If you're switching jobs and thinking about having a kid in the not-so-distant future, you'll likely need more than just some basic info about salary and insurance benefits. Your would-be employer's maternity leave policies (or lack thereof) could make or break things for you, which is why it's so important to know all of your options in advance. Enter Fairygodboss, a maternity leave resource center that's making parental leave policies at Fortune 500 companies way more transparent. And it's about time — according to a press release obtained by Bustle, a recent survey from Fairygodboss found that nearly three-quarters of women are "very or extremely uncomfortable" asking about maternity leave policies during the interview process, which only makes matters worse in the long run.
"For reasons that escape us, there is a veil of secrecy and confusion that surrounds maternity leave policy,” Fairygodboss co-founder Georgene Huang said in the press release. Huang and her co-founder Romy Newman say that their mission with the resource center is "to bring transparency to the dialogue between [female] employees and employers so that we can support positive changes to the workplace and unleash the potential of working women everywhere." Considering the way things stand right now in the U.S., this couldn't come soon enough. According to the Fairygodboss survey, 80 percent of women don't know their new company's maternity leave policies when they begin work — and one-third of them are disappointed when they learn the details. Those are some pretty sad stats.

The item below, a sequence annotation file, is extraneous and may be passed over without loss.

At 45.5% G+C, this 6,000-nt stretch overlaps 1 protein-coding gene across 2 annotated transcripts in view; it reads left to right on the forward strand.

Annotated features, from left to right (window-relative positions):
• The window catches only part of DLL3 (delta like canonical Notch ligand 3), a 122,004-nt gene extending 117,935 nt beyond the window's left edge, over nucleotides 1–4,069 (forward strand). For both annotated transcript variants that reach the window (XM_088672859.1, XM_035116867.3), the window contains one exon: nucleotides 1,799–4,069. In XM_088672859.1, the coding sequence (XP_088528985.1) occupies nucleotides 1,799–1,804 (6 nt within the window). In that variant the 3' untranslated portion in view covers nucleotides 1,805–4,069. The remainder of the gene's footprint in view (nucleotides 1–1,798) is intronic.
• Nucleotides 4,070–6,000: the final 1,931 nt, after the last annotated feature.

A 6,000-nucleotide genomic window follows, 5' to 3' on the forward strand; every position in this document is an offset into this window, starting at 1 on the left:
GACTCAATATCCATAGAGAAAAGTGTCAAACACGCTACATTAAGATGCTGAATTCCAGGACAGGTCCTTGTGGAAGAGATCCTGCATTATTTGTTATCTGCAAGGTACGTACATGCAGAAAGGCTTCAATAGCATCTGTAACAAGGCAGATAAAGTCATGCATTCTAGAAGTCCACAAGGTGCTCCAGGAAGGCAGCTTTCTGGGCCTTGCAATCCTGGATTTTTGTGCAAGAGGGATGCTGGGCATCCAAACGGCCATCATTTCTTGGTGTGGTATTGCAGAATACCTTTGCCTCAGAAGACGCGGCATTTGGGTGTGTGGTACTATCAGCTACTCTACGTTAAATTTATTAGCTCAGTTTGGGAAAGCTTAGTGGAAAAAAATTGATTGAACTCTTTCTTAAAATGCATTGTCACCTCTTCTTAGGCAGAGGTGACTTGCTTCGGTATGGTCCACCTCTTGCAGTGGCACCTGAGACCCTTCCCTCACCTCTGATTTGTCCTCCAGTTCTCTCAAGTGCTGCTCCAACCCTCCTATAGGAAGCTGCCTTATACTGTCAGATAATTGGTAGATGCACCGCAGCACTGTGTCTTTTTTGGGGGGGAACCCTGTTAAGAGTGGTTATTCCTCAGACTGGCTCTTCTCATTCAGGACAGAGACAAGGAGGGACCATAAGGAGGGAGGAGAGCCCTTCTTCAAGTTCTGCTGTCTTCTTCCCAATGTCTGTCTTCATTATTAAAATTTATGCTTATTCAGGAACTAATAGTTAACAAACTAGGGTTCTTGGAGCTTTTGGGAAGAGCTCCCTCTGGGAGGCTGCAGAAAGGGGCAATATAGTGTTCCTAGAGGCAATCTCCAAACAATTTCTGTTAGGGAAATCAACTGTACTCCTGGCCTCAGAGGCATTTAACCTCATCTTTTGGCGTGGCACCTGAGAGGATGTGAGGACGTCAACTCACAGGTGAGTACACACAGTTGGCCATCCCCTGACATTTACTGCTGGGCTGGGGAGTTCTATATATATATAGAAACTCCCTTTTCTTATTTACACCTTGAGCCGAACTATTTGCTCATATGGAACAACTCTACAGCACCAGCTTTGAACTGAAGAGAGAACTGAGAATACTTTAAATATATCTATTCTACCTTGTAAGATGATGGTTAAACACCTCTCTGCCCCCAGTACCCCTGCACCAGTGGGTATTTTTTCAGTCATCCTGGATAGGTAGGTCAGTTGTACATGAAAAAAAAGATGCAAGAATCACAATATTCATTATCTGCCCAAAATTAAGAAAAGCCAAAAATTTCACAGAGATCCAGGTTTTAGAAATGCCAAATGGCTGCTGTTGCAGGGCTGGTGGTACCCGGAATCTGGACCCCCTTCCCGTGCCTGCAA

The resource center highlights Fortune 500 companies with the most generous maternity leave policies, like The Bill and Melinda Gates Foundation and Netflix, which both made headlines recently for offering a full year of paid maternity leave. It also draws attention to other Fortune 500 companies on the other end of the spectrum, like the American Airlines Group, which offers just six weeks of unpaid leave. (Somehow, that's even less than the 12 weeks of unpaid maternity leave the Family Medical Leave Act was designed to ensure for all eligible U.S. employees enrolled in a full-time position.)
Beyond the number of paid or unpaid weeks offered by each employer, the resource center also allows current workers to provide tips about whether there is on-site childcare, flex time available, or other options. All details are based on anonymous reviews from more than 3,500 women currently working at the various companies. Fairygodboss also offers suggestions for working women — including those employed outside of the Fortune 500 — about how to advance your career while taking maternity leave.
The website isn't just for working moms, either. There's also some great information about what we can do to reduce income inequality between men and women and how to avoid horrible bosses. So basically, Fairygodboss is chock-full of the kind of advice that any woman could use — even those who might not be thinking about having kids yet. Which makes for one pretty invaluable resource.
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